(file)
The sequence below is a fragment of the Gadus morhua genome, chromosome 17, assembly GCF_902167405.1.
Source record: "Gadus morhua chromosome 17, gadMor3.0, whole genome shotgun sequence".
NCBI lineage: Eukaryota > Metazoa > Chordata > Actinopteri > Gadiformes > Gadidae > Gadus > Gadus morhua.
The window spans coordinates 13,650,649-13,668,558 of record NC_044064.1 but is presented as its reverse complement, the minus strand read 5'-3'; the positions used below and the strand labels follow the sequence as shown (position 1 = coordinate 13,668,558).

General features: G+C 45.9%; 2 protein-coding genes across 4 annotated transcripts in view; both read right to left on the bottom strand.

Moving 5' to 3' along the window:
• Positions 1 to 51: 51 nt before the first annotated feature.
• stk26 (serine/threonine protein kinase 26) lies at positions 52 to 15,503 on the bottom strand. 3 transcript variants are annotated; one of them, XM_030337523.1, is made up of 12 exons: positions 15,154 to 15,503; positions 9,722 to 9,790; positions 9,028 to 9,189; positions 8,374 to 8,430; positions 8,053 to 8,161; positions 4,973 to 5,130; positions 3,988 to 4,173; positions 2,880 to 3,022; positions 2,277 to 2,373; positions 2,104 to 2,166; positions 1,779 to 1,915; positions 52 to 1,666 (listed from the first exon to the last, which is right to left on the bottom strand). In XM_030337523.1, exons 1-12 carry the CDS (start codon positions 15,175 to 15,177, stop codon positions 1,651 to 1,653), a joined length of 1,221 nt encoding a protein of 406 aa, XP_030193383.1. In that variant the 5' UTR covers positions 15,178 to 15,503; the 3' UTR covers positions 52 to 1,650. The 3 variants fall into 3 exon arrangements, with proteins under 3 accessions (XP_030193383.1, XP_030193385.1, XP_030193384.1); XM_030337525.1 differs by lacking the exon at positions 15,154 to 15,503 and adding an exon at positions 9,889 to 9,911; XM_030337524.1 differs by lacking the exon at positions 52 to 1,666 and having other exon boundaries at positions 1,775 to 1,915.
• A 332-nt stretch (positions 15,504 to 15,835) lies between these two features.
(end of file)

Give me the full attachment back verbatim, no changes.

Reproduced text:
The sequence below is a fragment of the Gadus morhua genome, chromosome 17, assembly GCF_902167405.1.
Source record: "Gadus morhua chromosome 17, gadMor3.0, whole genome shotgun sequence".
NCBI lineage: Eukaryota > Metazoa > Chordata > Actinopteri > Gadiformes > Gadidae > Gadus > Gadus morhua.
The window spans coordinates 13,650,649-13,668,558 of record NC_044064.1 but is presented as its reverse complement, the minus strand read 5'-3'; the positions used below and the strand labels follow the sequence as shown (position 1 = coordinate 13,668,558).

General features: G+C 45.9%; 2 protein-coding genes across 4 annotated transcripts in view; both read right to left on the bottom strand.

Moving 5' to 3' along the window:
• Positions 1 to 51: 51 nt before the first annotated feature.
• stk26 (serine/threonine protein kinase 26) lies at positions 52 to 15,503 on the bottom strand. 3 transcript variants are annotated; one of them, XM_030337523.1, is made up of 12 exons: positions 15,154 to 15,503; positions 9,722 to 9,790; positions 9,028 to 9,189; positions 8,374 to 8,430; positions 8,053 to 8,161; positions 4,973 to 5,130; positions 3,988 to 4,173; positions 2,880 to 3,022; positions 2,277 to 2,373; positions 2,104 to 2,166; positions 1,779 to 1,915; positions 52 to 1,666 (listed from the first exon to the last, which is right to left on the bottom strand). In XM_030337523.1, exons 1-12 carry the CDS (start codon positions 15,175 to 15,177, stop codon positions 1,651 to 1,653), a joined length of 1,221 nt encoding a protein of 406 aa, XP_030193383.1. In that variant the 5' UTR covers positions 15,178 to 15,503; the 3' UTR covers positions 52 to 1,650. The 3 variants fall into 3 exon arrangements, with proteins under 3 accessions (XP_030193383.1, XP_030193385.1, XP_030193384.1); XM_030337525.1 differs by lacking the exon at positions 15,154 to 15,503 and adding an exon at positions 9,889 to 9,911; XM_030337524.1 differs by lacking the exon at positions 52 to 1,666 and having other exon boundaries at positions 1,775 to 1,915.
• A 332-nt stretch (positions 15,504 to 15,835) lies between these two features.